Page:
BUSH MORNING GLORY OR MOONFLOWER, Ipomoea fistulosa Mart. ex Choisy

Seed available by sending a self-addressed envelop with a check for $5 made payable to Dee Emory to the following address:

Dee Emory
6798 Culebra
San Antonio, Texas 78238
This interesting plant is in the sweetpotato family (Ipomoea) with a shrub-like growth habit. The scientific name is Ipomoea fistulosa. It is described as growing in exceedingly dry places and can be considered a xeriscape plant.The bush morning glory is the most prolific bloomers of any of the summer perennials.

The plant is covered with medium-size, light pink (there is a white form available) blooms all summer. Blooms last only one day but clusters of blooms are formed in the axil of every leaf. Plants can get 6-8 feet tall with multiple trunks. When hard frosts kill plants, the tops should be removed; in South central Texas plants will sprout again from the hardy root system the following May. Once established the bush morning glory is a tough (drought-tolerant and heat-tolerant) plant. It blooms best in direct sun and will not bloom as well if receiving less than 8-10 hours of direct sun. Plants can be cut back monthly to encourage branching and increase blooming surface. Cutting back in July will reduce plant height and encourage a spectacular fall bloom.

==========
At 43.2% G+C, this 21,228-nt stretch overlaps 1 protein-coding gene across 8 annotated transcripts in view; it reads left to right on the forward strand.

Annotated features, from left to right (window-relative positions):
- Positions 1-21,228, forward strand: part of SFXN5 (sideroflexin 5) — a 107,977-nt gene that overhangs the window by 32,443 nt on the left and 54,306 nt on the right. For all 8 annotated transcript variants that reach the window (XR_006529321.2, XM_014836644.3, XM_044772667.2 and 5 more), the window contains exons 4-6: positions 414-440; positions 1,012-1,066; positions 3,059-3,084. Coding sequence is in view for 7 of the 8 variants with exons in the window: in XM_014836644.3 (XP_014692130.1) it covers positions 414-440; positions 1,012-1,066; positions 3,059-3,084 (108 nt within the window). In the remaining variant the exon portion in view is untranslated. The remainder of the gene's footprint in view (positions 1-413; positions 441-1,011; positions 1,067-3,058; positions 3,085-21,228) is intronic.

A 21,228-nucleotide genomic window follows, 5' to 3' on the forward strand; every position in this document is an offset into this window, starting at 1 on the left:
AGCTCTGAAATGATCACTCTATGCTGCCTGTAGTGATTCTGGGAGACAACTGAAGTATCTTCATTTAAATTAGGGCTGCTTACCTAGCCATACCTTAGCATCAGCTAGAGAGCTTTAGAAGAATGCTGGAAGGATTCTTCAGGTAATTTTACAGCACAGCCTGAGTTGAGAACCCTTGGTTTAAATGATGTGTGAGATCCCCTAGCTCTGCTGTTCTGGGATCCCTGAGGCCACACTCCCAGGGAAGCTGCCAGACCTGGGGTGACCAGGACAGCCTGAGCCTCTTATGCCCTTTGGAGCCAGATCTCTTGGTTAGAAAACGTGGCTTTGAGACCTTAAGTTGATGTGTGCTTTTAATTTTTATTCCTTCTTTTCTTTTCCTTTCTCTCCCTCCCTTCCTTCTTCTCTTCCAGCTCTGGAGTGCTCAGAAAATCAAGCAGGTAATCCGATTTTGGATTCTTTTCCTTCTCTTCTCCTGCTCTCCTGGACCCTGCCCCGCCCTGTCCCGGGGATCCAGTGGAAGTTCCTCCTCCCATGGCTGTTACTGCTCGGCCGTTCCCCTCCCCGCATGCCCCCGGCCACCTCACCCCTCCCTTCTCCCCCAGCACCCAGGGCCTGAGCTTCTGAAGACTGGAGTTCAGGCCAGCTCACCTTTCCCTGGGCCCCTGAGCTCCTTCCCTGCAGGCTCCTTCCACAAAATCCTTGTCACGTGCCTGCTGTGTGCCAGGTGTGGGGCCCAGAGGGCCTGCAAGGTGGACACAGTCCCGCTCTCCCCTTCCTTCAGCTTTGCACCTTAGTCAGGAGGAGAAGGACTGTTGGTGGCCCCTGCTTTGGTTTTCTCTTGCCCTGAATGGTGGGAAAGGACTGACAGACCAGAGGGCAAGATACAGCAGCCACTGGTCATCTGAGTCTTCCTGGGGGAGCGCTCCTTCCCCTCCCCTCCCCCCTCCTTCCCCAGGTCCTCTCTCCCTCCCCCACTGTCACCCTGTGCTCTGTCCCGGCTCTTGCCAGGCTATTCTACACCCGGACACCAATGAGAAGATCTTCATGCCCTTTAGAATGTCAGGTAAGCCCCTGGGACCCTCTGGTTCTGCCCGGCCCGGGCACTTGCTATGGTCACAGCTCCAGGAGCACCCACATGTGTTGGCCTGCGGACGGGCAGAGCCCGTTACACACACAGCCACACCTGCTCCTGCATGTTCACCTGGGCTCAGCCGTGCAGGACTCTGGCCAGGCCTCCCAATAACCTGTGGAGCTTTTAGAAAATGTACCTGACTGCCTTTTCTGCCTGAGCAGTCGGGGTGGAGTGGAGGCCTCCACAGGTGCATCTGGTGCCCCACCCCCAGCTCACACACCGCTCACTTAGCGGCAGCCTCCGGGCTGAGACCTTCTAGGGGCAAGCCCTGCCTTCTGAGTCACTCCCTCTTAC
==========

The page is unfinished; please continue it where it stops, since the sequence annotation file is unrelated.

This is written about this plant in India: "It is not eaten by livestock (ducks, goats, cattle, buffalo, elephants, etc.) and is easily propagated by stem cuttings and withstands periods of flooding and desiccation. It makes an ideal living fence and is easier to manage than the common alternatives: upright cacti succulent euphorbias or thorny species of Acacia and Prosopis. Under dry conditions it does not seem capable of tolerating much competition but in water or mud it is highly competitive. Under wet conditions the stems become inflated and may be as thick as a human arm. These inflated stems are hard and not spongy as one might expect. Also they are capable of rooting. In regions that are regularly flooded Ipomoea fistulosa is often dominant and forms stands of several hectares." In other words, this plant is tough and beautiful in water and in drought and, MAYBE, the deer won't prefer it!!